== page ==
How many people go to the gym to relieve stress? Boe believes they all do, based on anecdotal evidence. Andrade knows for certain: Out of the 51 surveys her Jazzercisers completed during July and August, 36 named "stress" as a reason for taking classes.

With demand comes supply. If, like me, you could swear that strip mall massage parlors are multiplying like rabbits, you're right. Massage therapy instructor Penne Lohr told me the school where she teaches, European School of Massage, is cranking out a dozen graduates or more per 640-hour session today, compared with four or five when she started there approximately two years ago.

Lohr's observation is backed up by data from the U.S. Bureau of Labor Statistics, which estimated there were 1,540 massage therapists in Nevada in 2009, up from 1,440 in 2008 and 1,130 in 2007.

Other stress-relief fields show similar increases. According to the U.S. Census Bureau's Economic Census, the number of non-physician mental health firms in Nevada rose from 54 in 2002 to 100 in 2007.

Ask anyone in these fields, though, and they'll tell you they wish their jobs were unnecessary. Far from profiting off the misery of others, stress relief professionals see themselves as part of the solution. The problem, they say, is that people don't take care of themselves.

Fight for your right to feel good
...Unless, of course, their Blackberry tells them to. Something about having a time and place designated for stress relief seems to be part of the current appeal.

Andrade thinks it's because places like hers offer solace and community. "I've had students going through divorce or breast cancer tell me it (Jazzercise) helps them get back into the swing of life," she says.

Boe, who got a bachelor's in psychology from the University of Nebraska and worked in child protective services before opening his gym five years ago, says boxing clubs offer places for latchkey kids to avoid risky activities, whether that's experimenting with drugs or forming emo bands.

"We focus on kids here, because we want to teach them constructive ways to deal with their anger early on."

Where classes offer support, individual sessions promise peace. Lohr believes the rising demand for massage derives from its promise of quiet time in a world where "we're bombarded with stimuli that stress us out 24-7."

Regin says herd mentality plays a role in the rising number of people flocking to stress relief sites. "People tend to do what their best friend is doing," he says. "You hear about enough people discovering yoga, and you decide to try it yourself."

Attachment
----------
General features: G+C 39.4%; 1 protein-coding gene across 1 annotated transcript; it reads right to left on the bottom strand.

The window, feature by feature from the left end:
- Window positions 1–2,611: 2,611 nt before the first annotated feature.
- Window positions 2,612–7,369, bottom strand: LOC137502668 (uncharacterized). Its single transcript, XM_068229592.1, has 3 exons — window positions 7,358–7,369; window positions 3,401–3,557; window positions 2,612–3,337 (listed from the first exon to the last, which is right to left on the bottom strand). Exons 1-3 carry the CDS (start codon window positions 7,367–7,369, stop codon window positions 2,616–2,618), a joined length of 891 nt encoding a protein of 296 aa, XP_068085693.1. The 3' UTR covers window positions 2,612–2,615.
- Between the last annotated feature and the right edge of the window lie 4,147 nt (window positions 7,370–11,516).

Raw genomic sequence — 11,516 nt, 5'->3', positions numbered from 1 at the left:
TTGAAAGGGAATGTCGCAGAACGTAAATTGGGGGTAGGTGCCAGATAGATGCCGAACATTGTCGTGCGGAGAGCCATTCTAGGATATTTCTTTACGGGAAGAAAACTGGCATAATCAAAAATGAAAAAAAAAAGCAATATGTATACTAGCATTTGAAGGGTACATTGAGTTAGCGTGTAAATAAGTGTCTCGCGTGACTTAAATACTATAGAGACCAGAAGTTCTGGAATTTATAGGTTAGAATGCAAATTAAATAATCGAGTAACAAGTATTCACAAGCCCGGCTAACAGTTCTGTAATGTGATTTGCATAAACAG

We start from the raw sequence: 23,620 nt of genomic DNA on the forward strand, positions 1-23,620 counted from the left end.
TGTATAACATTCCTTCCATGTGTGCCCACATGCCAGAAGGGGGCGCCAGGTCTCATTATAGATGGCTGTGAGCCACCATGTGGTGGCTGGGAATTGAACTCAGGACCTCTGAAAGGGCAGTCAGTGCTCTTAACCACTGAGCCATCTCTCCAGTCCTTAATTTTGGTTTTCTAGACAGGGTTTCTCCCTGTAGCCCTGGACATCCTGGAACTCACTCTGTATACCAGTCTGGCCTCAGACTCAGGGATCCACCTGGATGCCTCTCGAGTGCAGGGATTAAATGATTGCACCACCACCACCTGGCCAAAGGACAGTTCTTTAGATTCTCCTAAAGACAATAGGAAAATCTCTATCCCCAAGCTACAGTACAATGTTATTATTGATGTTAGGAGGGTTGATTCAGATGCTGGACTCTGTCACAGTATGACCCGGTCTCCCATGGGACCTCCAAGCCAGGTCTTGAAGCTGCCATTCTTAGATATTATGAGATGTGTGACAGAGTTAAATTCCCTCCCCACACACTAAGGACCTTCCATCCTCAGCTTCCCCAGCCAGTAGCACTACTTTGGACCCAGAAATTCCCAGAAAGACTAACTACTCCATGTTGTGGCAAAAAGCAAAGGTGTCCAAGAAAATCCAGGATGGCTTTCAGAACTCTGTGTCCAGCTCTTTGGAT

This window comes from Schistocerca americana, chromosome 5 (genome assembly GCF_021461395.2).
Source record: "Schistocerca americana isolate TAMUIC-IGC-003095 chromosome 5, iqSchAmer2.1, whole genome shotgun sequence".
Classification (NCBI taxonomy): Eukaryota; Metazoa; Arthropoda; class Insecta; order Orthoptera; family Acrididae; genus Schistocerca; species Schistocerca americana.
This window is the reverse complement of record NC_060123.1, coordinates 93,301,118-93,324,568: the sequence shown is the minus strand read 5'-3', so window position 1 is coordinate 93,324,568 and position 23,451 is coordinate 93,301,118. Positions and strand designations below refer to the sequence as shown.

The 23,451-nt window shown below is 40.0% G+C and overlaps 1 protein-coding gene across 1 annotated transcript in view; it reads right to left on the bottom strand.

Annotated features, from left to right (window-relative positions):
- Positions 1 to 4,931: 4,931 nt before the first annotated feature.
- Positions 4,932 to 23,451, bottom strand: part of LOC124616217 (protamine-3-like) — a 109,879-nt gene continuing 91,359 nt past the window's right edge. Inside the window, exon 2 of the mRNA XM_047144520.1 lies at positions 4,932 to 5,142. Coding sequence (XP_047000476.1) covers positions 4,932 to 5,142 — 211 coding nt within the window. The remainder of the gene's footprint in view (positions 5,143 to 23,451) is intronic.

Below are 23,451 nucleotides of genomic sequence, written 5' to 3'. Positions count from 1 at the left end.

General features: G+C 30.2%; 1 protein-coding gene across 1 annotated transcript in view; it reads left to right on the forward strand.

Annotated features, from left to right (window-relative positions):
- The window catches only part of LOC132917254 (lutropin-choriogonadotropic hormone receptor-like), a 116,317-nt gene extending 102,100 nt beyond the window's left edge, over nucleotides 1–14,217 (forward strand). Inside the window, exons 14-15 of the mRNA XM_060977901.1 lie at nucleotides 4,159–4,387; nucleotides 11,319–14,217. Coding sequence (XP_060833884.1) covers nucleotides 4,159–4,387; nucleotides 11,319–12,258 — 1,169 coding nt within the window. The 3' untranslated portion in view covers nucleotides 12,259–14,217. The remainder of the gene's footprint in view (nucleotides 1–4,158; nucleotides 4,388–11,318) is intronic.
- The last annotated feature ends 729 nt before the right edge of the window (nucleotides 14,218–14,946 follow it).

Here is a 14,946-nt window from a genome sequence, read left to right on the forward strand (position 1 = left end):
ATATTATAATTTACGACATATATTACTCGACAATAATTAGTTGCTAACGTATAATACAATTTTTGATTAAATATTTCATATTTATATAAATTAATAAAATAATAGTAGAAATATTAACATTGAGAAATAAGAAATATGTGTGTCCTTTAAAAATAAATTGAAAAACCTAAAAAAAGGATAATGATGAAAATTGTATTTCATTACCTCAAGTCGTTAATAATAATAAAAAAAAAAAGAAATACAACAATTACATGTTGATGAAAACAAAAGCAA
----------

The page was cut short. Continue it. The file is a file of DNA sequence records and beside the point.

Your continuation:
He also thinks the recession has motivated people to try things they wouldn't have done before. Whereas people used to get rewarded for working hard and following the rules, he says, today they're finding they did everything they were told to - and lost their job or home or family anyway.

"So maybe all the old rules were never really applicable," Regin says. "They're saying, 'I don't want it to be the way it was before. I'm going to counseling. I'm going to yoga. I'm going to the gym. I want to be a better me.'"

Lawrence agrees: "People are re-authoring their lives in some way, and there's no recipe book to do that, so they're trying new things. We have CEOs coming in here who've lost everything and would never have sought therapy before."

Having an appointment helps give people permission to seek the help they need. Contemporary Western society, Lawrence notes, tends to reward productivity and scorn laziness.

"People are so over-booked, and they feel guilty about taking the time out of their schedule for self-care. If they don't schedule it as an appointment, it will slip away," he says.

Are you stressed? Are you? ARE YOU? WELL?
Like any good corporation, Stress, Inc. has effective marketing. Organizations such as the Yoga Alliance (which lists "stress relief" as the No. 1 reason to try yoga on its website), the American Association for Marriage and Family Therapy and the American Massage Therapy Association have invested in public awareness campaigns designed to make sure the public knows the benefits of their members' services and where to find them.

Lohr cites the prolific Massage Envy as a model for the marketing approach taught by the American Massage Therapy Association, which aims to convince people that a regular massage is part of a healthy lifestyle.

"There's always going to be an opportunity for those businesses, now that people are aware what they need to feel good," she says. Skeptics argue that too much inward focus on the self does more harm than good. In his blog Outrospection, writer Roman Krznaric suggests that life's meaning is more likely to be found by devoting oneself to a cause than by spending any number of hours on an analyst's couch. (Some analysts agree; see the sidebar for more on that.)

Regin wonders if a little stress is really such a bad thing, anyway. "Stress is life; life is stress," he says. "It's a series of opportunities and events from which we can learn, or which we can ignore. We repeat the lessons we're supposed to learn in life until we get it. Some of us are just slow learners, I guess."

The fact that people are slow learners is perhaps the best argument in favor of professionalizing stress relief. I realize this after all the research and interviews and writing are done, and, weeks later, I'm back to observing my students in Savasana. As busy attorneys and blackjack dealers and property managers, they may find time to walk the dog or have lunch in the park with a friend, but they certainly won't manage to learn the basic Sanskrit, human anatomy and yoga philosophy that brings them to this blissfully alpha-waved state. That's my job.

And if it helps bring us all a little closer to the day when our nervous systems have caught up to our survival skills, I'm happy to do it.

Desert Companion welcomed Heidi Kyser as staff writer in January 2014. In 2018, she was promoted to senior writer and producer, working for both DC and State of Nevada. She produced KNPR’s first podcast, the Edward R. Murrow Regional Award-winning Native Nevada, in 2020. The following year, she returned her focus full-time to Desert Companion, becoming Deputy Editor, which meant she was next in line to take over when longtime editor Andrew Kiraly left in July 2022.